Diabetes diagnosis means treatment, and treatment means improvement. The good news is that you are going to feel ten years younger in a matter of months. Your energy is about to start going up, up, up. You won’t be so thirsty. Instead of getting up four times a night to pee, you’ll sleep through the night. Your love life will improve. Your vision will get sharp. You won’t be so crabby, you might not notice, but your loved ones sure will. Bottom line: From this very day forward, it all gets better.
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    A , Endocrinology Diabetes & Metabolism, answered
    More than 4,000 Americans were diagnosed with diabetes on the same day you were. And the same thing is happening today. And 4,000 more will join us tomorrow. That's almost 1.5 million Americans every year who are diagnosed with diabetes.
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    You may feel that you don’t really need a dietitian. Maybe you’ve seen sample meal plans recommended for people with diabetes that look easy enough to use. But remember, your meal plan is not a short-term diet that you can follow for a few weeks. You are developing a new way of eating that will stay with you throughout your life.

    A dietitian can help tailor a meal plan to suit your tastes and schedule. As you reach goals or your lifestyle changes, you can remodel your plan to suit these changes. Products change, your life and health needs change, and you change. As these events occur, your dietary goals will change, and you will probably need a new plan.

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     A dietitian can help you learn any of these approaches to managing your food:

    • What types of foods and how much you need to eat every day.
    • How many grams of carbohydrates to eat each day to keep your blood glucose within your target range—and how to count carbohydrates (see more on carbohydrate counting in the next section).
    • How many grams of fat to eat if you want to keep your fat intake low. Generally, this means that the fat in your diet provides no more than 30% of the calories you take in per day. You may also want to discuss how to count fat grams.
    • How to adjust your meals for exercise.
    • Which foods to have on hand to treat hypoglycemia and sick days.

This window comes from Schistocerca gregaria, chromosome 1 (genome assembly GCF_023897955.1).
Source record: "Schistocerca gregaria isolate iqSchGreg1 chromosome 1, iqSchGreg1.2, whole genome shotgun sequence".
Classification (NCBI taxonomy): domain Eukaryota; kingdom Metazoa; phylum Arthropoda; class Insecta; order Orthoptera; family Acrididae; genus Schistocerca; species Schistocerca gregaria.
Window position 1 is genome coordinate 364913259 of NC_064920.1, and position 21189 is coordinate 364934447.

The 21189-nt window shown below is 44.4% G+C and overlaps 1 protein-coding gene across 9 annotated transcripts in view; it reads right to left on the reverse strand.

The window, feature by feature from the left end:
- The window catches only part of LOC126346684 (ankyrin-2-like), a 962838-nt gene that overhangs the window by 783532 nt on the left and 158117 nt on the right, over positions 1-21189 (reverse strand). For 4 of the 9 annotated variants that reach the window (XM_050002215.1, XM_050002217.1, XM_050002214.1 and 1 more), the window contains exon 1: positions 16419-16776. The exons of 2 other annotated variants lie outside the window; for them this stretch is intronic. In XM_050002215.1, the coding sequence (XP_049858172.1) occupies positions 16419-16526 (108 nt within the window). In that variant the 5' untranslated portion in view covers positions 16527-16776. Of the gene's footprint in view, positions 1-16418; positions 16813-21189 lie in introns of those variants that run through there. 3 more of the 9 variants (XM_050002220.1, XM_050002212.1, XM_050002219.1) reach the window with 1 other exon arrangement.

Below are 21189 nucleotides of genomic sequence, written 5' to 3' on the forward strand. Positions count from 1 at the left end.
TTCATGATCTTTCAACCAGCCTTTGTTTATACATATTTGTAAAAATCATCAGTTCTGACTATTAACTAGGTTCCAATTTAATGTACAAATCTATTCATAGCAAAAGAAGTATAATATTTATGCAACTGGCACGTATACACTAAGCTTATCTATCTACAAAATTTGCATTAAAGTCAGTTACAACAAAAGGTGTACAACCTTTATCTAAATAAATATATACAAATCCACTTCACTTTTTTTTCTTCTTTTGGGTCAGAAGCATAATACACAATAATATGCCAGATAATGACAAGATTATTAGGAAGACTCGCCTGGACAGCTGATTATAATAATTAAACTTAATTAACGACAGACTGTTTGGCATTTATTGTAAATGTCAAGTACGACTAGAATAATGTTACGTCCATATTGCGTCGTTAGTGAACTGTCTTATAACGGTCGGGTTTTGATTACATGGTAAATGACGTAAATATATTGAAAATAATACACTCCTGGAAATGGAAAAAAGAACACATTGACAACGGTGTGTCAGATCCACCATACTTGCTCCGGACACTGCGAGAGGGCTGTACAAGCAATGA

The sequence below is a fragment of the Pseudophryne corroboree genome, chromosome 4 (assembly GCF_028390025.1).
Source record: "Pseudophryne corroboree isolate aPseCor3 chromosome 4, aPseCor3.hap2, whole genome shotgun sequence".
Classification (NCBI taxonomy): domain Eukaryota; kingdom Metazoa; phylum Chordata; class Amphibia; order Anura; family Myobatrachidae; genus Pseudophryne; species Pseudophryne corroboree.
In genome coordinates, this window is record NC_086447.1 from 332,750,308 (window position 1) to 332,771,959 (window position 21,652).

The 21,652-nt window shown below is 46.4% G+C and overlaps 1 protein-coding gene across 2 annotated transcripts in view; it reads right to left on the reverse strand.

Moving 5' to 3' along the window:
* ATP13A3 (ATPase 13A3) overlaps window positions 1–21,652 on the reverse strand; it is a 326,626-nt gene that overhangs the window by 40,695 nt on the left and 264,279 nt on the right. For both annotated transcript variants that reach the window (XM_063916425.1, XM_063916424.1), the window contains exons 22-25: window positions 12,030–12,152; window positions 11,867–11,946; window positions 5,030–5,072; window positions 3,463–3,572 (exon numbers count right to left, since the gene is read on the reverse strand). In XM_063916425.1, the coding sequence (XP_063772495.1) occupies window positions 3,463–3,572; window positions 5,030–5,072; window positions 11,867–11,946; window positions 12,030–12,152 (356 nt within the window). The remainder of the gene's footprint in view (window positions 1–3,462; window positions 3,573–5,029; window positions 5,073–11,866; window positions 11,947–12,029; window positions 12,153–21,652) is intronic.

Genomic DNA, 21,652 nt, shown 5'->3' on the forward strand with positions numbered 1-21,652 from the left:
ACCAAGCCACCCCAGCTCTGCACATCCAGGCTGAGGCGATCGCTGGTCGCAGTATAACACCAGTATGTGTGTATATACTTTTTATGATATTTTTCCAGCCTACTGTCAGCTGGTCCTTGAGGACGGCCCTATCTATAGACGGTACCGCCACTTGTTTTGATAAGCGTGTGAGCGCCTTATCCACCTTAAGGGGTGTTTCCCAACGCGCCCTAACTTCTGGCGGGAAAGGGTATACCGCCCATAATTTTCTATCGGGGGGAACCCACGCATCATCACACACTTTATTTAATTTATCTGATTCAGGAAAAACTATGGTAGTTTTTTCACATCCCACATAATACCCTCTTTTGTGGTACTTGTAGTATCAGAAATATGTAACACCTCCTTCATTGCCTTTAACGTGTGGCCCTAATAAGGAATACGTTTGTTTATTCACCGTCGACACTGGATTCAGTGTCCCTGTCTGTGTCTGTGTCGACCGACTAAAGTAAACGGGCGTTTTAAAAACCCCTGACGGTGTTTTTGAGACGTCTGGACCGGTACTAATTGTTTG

• New ideas for breakfast, lunch, dinner, and snacks.
    • How to reduce your sodium intake—and how to count sodium in milligrams.
    • How to read food labels.
    • How to meet your nutritional needs when following a specific meal plan such as a vegetarian diet.
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  • 4 Answers
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    You’ll need to make sure that your calorie and carbohydrate intake is balanced with your medication and physical activity. A dietitian or diabetes educator can help you come up with a meal plan that fits your goals and includes foods you like.

    Registered Dietitian (RD): A health care professional who advises people about meal planning, nutrition, and weight control. A dietitian who is also a Certified Diabetes Educator (CDE) has additional training in diabetes management and can assist you with your overall diabetes care.

    Diabetes Educator: A health care professional who teaches people with diabetes how to manage their disease. A diabetes educator can also be a Certified Diabetes Educator (CDE). This means he or she has additional expertise in all areas of diabetes care and has successfully passed a national exam.

     

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    A , Endocrinology Diabetes & Metabolism, answered
    Sensor lag refers to the real-time effect of CGM sensor readings lagging "behind” fingerstick meter readings.This happens because the interstitial fluid glucose that the sensor measures tends to lag behind the capillary glucose that the fingerstick meter reads, especially when the blood sugar is changing rapidly.